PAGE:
The sound of Christmas music reached Hal's ears and he grimaced. He should have shut his door when he came to sit in his office, but he'd forgotten. Now he didn't have the energy to get up and do it. He sighed as he looked over the list of volunteers. With the Christmas season swinging into full gear, he didn't have a large pool of people to choose from.
Even during the rest of the year, it was slim pickings to find people willing to volunteer at the hospice. Not many people wanted to hang out with the dying. Yet he'd made a promise to his brother all those years ago. A promise he intended to keep, even if it meant begging for help.
Leaning back in his chair, Hal ran his hand through his thinning hair as he thought about his brother. Rupert had been such a bright light of happiness and laughter, even during his final days. It had been Rupert who cheered Hal up when all Hal wanted to do was cry. Christ on a stick! He missed his older brother. In a few weeks, it would be fifteen years since Rupert died, but Hal could still see his smile, and sometimes, he could hear his voice.
He glanced over at the pictures hanging on the office wall. Most of them were of Rupert in various moments of his life before he contracted HIV and it evolved into full-blown AIDS. There were a few after that benchmark of Rupert's life, but his older brother never liked having his picture taken. Reminded him too much of all the paparazzi who used to chase after him when he ran around in his jet set life.
The other pictures decorating his walls were of residents of the hospice. Most of the people in the photos had breathed their last while living in the comfort of the Legacy hospice. Hal had sat by their beside, holding their hands if they had no one else to do so.
Things slowly changed over the years. He found he couldn't do it anymore. Too many young people dying too early in their lives. Now he had volunteers and nurses willing to do it for him. His inability to sit with them wasn't because he'd lost his humanity. It was because he'd go home and drink himself into a stupor after each death, and he'd decided it wasn't worth his sanity anymore.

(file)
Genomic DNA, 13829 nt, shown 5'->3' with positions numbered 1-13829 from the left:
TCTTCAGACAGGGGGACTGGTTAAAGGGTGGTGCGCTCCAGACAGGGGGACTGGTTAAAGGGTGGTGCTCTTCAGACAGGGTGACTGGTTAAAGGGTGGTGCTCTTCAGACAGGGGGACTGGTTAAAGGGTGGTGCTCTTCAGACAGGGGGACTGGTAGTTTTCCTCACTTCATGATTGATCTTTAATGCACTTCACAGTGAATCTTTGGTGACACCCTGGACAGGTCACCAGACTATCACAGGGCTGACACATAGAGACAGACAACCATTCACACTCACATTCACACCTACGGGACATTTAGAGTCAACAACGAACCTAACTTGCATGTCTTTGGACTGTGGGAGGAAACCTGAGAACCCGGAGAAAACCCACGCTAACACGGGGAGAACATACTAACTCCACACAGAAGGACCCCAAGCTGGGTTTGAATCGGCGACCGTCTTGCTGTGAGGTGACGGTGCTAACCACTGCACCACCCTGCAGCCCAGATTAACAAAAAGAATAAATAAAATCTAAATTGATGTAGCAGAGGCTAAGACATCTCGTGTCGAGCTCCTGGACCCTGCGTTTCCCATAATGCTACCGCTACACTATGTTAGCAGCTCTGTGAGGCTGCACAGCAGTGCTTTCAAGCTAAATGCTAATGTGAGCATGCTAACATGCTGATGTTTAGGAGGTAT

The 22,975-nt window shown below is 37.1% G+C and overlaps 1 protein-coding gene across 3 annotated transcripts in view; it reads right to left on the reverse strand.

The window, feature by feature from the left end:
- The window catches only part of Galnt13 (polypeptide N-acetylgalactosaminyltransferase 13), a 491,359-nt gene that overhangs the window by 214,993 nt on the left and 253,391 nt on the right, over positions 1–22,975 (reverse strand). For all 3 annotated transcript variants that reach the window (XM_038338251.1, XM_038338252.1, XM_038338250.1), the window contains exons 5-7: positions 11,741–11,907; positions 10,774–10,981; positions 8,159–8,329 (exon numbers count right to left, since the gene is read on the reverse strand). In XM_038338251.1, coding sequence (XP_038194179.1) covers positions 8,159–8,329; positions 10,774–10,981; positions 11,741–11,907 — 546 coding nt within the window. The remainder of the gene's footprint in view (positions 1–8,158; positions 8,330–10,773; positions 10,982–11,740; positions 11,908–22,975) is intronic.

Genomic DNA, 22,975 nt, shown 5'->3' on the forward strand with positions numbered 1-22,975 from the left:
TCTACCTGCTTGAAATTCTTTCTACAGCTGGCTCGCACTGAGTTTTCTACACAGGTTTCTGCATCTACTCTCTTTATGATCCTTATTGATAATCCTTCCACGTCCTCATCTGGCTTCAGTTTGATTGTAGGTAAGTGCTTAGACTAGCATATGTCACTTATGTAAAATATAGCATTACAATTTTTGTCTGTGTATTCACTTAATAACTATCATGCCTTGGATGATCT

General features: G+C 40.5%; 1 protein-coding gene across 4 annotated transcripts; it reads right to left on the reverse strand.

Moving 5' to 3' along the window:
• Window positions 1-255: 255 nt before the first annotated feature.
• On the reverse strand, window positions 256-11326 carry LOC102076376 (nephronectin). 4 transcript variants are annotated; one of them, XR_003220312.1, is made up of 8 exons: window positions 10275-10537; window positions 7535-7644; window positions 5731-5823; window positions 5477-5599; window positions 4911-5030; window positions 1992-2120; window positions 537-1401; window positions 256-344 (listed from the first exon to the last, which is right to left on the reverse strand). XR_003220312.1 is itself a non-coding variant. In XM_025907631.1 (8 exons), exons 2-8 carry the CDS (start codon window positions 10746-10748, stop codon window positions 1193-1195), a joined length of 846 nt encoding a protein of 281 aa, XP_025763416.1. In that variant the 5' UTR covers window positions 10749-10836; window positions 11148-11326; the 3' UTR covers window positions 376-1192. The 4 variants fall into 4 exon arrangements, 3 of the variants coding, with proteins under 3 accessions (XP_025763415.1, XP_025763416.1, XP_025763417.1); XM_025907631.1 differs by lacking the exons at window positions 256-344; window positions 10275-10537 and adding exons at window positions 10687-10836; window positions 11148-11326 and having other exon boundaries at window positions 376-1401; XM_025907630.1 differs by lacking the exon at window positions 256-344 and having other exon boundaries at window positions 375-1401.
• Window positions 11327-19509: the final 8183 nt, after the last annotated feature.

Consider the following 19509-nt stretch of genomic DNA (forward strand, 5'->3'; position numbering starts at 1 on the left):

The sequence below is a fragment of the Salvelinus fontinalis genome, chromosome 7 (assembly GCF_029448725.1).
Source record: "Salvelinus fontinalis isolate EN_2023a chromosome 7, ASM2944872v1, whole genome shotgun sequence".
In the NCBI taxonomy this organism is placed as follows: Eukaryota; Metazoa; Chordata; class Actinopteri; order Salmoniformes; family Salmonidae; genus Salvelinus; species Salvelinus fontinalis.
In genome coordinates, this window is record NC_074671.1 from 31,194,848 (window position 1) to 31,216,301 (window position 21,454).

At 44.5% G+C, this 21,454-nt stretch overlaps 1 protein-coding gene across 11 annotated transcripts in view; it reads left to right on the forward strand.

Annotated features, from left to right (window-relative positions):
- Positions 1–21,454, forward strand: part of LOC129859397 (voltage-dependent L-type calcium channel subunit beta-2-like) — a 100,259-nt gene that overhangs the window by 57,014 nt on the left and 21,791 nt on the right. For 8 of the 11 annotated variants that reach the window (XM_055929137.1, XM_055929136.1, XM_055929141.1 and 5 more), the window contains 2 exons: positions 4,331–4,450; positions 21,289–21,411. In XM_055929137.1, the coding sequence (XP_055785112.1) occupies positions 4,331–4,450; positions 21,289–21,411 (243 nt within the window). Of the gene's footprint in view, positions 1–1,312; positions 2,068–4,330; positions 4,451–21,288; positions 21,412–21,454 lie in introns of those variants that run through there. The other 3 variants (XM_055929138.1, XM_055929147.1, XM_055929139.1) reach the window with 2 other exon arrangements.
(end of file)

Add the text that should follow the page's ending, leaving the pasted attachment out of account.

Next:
He turned back to stare down at the check he'd received in the mail. At least he wasn't hurting for money. Tavis Komen had made his yearly donation. Did Tavis even know where his money went or did his accountant send the checks out while Tavis skied in the Alps?
Grimacing, Hal gave himself a mental slap. He was getting more cynical every year. What the hell did it matter if Tavis Komen went skiing as long as his checks kept coming?
"Mr. Sims, there's someone here to volunteer."
The odd tone in his secretary's voice made him frown.
"Who is it, Sandy?" He still had bills to pay. As much as he needed volunteers, he really didn't have time to meet the person.
"Just get your ass out here," she hissed over the intercom.
Grumbling under his breath, he stomped out into the front office and almost fell over in shock. The man he'd assumed was vacationing in Europe stood, chatting with Sandy, looking as drop-dead gorgeous as his pictures in the magazines. Tavis Komen's blond hair brushed his shoulders in a cascade of curls. His skin was a healthy tan, attesting to his hours spent on beaches or out on the water. Tavis was a few inches taller than Hal, but looked like he worked out often. His white teeth flashed in an uncertain smile.
"You want to volunteer?"
He cringed at how rude he sounded. It didn't pay to antagonize his biggest donor.
"Yes. Is that all right?" Tavis looked at Sandy first before glancing back at Hal. "You're not full, are you? I'm not sure how this volunteer thing works."
Sandy gave an unladylike snort. "There's never enough volunteers, dear. Why don't you and Hal talk for a little bit while I get the papers ready?"
"Umm...Sandy." Hal didn't know what he was going to say after that.
Tavis turned his bright blue eyes on Hal and grinned. "Where would you like to go and have our chat?"
Hal swallowed, and gestured toward his office. "We can talk in here, and then we can go on a tour of the hospice afterward."
"Sounds great." Tavis flashed a smile at Sandy. "Nice to meet you. I'm sure we'll be seeing a lot of each other."
Sandy nodded, but didn't say anything as they walked into Hal's inner sanctum. Hal motioned to the chair in front of his desk.
"Please have a seat. I'd like to know why you want to volunteer here." He hesitated before continuing. "I thought you'd be spending the holidays in Europe or Aspen."
Tavis tugged on his slacks before sitting. He crossed his legs and studied Hal for a moment.